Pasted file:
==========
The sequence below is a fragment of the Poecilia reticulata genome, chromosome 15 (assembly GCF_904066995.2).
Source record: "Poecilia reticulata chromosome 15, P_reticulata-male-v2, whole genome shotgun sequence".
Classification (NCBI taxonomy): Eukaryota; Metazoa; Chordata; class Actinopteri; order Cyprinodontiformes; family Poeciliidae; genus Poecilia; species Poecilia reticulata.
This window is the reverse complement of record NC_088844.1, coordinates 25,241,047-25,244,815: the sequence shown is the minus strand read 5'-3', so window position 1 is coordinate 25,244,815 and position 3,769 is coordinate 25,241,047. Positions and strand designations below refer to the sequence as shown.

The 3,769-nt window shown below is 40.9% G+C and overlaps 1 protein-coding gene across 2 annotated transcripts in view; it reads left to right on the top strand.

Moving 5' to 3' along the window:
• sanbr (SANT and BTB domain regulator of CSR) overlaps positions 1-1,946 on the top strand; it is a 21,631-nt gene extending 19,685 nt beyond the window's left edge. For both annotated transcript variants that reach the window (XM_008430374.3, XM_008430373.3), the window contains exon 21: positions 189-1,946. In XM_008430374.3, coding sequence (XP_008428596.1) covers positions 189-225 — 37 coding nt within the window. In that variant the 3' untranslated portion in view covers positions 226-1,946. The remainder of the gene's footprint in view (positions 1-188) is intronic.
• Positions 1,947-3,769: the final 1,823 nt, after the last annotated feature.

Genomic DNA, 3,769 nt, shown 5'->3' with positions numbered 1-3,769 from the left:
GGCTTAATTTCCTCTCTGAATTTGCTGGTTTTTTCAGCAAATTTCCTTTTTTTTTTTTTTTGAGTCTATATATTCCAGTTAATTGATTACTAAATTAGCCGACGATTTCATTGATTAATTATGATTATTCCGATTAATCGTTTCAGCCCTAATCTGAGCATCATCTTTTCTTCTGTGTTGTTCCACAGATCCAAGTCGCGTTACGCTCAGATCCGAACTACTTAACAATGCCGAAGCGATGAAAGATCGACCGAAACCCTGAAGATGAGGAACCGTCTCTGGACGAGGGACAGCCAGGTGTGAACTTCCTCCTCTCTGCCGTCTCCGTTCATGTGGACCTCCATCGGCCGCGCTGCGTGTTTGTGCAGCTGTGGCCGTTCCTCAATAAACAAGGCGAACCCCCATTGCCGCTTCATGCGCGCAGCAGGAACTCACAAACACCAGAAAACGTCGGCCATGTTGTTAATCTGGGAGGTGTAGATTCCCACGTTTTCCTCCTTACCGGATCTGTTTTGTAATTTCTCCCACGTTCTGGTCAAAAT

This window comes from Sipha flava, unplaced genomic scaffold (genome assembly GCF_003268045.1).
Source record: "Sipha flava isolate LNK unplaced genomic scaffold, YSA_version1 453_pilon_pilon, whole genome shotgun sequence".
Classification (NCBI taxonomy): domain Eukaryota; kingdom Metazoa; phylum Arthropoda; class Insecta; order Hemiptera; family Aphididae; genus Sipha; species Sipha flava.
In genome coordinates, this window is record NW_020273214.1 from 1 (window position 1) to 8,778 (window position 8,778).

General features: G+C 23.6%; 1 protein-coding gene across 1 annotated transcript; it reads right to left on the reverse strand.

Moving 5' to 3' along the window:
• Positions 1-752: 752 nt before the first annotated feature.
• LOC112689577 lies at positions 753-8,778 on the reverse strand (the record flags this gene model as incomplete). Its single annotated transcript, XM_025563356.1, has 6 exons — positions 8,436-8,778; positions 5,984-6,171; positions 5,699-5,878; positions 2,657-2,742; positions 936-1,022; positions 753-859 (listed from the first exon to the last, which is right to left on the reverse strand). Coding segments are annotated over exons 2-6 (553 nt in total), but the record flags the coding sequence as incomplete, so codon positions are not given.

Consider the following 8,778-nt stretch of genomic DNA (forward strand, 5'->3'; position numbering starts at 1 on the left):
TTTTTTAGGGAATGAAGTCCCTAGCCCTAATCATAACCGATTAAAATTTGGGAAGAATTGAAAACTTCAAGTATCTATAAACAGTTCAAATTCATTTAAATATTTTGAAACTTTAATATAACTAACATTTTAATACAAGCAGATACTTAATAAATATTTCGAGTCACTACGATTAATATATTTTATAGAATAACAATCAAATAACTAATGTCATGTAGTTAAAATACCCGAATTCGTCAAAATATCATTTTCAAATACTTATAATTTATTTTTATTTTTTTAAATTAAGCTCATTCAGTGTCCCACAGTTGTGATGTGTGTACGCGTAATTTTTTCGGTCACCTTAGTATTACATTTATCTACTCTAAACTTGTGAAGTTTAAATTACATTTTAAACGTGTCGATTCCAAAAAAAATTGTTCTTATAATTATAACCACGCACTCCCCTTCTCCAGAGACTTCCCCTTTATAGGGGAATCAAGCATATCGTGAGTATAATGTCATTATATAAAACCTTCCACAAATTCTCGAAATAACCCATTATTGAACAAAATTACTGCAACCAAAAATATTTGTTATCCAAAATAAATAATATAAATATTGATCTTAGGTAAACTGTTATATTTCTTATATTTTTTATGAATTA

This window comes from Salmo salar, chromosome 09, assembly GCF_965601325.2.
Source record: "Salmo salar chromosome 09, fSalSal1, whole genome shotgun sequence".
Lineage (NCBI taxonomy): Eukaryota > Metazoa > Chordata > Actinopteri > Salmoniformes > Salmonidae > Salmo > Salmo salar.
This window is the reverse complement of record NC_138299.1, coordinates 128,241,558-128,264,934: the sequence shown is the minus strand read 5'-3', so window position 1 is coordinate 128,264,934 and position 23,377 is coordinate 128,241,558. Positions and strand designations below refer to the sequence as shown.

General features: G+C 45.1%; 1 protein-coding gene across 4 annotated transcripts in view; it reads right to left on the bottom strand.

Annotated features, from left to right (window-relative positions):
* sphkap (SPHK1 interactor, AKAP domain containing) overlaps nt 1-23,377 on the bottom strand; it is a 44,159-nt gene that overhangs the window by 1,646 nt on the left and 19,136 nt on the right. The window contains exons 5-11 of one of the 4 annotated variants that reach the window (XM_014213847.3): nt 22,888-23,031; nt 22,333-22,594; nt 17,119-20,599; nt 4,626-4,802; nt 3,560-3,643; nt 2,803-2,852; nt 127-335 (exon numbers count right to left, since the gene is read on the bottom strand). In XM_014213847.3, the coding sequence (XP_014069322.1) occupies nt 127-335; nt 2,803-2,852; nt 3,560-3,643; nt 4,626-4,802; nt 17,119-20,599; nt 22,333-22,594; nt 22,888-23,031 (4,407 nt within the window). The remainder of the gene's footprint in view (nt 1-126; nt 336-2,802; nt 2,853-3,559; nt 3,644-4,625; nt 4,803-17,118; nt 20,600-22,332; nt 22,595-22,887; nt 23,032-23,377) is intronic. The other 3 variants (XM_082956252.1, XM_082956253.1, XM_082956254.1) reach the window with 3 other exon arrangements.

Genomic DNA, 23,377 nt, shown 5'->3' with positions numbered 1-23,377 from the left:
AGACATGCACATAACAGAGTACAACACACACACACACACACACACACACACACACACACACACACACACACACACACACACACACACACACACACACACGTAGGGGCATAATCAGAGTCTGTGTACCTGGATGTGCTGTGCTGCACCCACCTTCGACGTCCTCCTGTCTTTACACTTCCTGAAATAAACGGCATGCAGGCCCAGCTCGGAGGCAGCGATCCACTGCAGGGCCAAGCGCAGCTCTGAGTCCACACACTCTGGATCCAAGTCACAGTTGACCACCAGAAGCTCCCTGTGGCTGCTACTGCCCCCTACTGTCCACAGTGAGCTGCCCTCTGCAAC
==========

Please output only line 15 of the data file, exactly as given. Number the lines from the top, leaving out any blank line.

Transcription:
General features: G+C 23.6%; 1 protein-coding gene across 1 annotated transcript; it reads right to left on the reverse strand.